Simplified Employee Pension (SEP) IRA plans are the ideal way for self-employed individuals and small business owners to save for retirement and help their employees save for retirement.
The high SEP IRA contribution limits far exceed just about any other retirement accounts, such as Roth IRAs, which have fairly low annual limits. The high contribution limits, along with the tax-deferred growth, flexibility in administration and high deduction limits make SEP IRA plans the clear choice for people who own their own businesses. However, the only way you and your employees can benefit fully from a SEP IRA plan is to ensure that contribution limits are maxed out.
What are the SEP IRA Contribution Limits for 2013?
The SEP IRA contribution limits for 2013 have increased slightly over the limits for 2012. You are now able to contribute $51,000 or a maximum of 25 percent of your salary or your employees’ salaries, whichever is less to a SEP IRA plan. In 2012, the limit was set at $50,000 or 25 percent of employee salary, so the cap was raised $1,000 to compensate for inflation.
For example, if your employee’s annual salary is $100,000, you could contribute up to $25,000 to his or her SEP IRA. If he or she makes $225,000 per year, though, you could only contribute a maximum of $51,000, since 25 percent would be $56,250. Be aware that only the first $255,000 in annual income is considered for this calculation.
You should also note that these limits apply only to employer contributions. If your SEP IRA allows for non-SEP contributions, your employees will be able to make their own tax-deductible contributions up to $6,000 per year, depending on their age. Use this cheat sheet to help you determine the maximum contributions for your SEP IRA.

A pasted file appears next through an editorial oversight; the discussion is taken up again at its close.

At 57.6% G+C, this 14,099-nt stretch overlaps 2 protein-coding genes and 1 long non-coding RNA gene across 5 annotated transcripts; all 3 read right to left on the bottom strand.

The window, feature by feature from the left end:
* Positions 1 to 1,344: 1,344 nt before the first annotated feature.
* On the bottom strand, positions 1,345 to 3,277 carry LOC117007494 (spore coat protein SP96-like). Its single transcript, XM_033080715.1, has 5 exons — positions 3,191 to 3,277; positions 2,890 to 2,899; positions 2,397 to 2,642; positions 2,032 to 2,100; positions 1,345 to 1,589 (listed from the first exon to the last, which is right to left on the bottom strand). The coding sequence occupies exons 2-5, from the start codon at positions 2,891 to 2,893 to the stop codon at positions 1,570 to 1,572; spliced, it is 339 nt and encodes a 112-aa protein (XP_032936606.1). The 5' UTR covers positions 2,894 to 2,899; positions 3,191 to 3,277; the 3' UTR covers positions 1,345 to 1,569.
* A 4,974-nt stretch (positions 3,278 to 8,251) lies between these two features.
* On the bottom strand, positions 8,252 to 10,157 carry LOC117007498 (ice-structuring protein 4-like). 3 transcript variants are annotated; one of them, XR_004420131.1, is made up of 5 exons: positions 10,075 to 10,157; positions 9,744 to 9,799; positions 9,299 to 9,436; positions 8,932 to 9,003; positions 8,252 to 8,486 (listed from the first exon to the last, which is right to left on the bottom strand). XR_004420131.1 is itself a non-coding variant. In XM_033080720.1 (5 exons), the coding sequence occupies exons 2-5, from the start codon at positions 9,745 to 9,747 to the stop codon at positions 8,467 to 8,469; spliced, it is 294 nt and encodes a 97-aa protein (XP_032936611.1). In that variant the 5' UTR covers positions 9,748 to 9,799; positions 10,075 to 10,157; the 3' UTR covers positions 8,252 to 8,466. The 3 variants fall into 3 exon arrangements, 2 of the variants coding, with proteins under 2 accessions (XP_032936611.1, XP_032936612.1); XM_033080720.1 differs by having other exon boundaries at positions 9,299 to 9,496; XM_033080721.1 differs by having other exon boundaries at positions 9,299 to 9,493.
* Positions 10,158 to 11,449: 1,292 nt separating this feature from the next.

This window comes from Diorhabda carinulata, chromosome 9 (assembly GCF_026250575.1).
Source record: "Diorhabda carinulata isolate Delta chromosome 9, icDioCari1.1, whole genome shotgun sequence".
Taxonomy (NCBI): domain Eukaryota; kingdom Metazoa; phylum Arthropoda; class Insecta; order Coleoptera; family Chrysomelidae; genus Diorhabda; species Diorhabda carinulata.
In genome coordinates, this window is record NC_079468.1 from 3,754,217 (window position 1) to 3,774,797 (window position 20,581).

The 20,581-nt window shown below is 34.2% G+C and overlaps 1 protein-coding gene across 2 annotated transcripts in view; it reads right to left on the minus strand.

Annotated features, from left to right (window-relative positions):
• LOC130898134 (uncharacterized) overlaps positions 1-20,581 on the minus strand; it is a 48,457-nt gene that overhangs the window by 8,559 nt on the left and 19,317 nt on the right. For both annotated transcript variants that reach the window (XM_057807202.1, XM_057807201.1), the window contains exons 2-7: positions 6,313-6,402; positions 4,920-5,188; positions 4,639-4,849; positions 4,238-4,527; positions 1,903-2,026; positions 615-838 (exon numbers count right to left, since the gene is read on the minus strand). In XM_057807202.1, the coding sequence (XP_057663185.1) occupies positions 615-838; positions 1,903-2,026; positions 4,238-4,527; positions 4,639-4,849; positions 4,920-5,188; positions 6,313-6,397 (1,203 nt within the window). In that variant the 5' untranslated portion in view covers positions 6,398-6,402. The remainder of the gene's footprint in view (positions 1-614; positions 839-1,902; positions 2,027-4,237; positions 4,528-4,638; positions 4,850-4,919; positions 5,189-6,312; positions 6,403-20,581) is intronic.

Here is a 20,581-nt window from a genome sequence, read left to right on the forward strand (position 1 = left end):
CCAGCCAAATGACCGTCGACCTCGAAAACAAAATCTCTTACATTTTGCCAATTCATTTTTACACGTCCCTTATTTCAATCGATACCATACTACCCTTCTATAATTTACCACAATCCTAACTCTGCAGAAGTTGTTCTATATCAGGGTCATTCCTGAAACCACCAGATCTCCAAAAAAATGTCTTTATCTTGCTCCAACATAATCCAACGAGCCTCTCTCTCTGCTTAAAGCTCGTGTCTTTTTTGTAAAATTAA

Why are SEP IRAs So Beneficial for the Self-Employed and Small Business Owners?
There are many reasons why self-employed individuals and small business owners might choose a SEP IRA over the other options they have for their retirement accounts. Here are some:
- Contribution flexibility – Employers do not have to make contributions to employees’ IRAs, but if they choose to, the amount they contribute is completely up to them. The business can decide not to contribute at all during a down year, but can contribute up to the SEP IRA contribution limits during the years of prosperity.
- Contribution limits – As mentioned above, the SEP IRA contribution limits are high when compared with other retirement options. In years when your business is thriving, you can reward your employees with significant contributions.
- Tax benefits – Unlike other retirement plans, the employer contributions to an SEP cannot be deducted from employee paychecks. However, you can deduct it from your annual taxes, which provides you with an added benefit at the end of the year.
- All employees get the same contribution – One nice aspect to SEP IRAs is that all employees benefit from the plan equally. You cannot give one employee a large contribution and your other employees small ones. This makes it easy for you to administer and places your employees on equal footing for their retirements.
What is the Deadline for SEP IRA Contributions?
You have until April 15 of the following year to meet your SEP IRA contributions limits for your employees. This means that the contribution deadline always coincides with deadline for filing taxes.
If you choose to make contributions for 2013 after January 1, 2014, however, you need to designate the contribution year so the IRS does not mistakenly apply toward the 2014 limits. You can put this information on the IRS Form 1040 or Form 1040a to take advantage of the full contribution time frame.
If you need to file an extension on your business taxes, you will also be filing an extension on your SEP IRA contribution deadline. You can contribute to your SEP IRA up until the business files its taxes for the previous year.
A SEP IRA can be extremely advantageous for both self-employed individuals and small business owners and employees. However, be sure you follow the IRS rules for setting one up and managing it to ensure you don’t lose any tax benefits afforded to you through the plan. It is also recommended that you revisit your plan on a yearly basis to make sure your plan is compliant with any change in rules.
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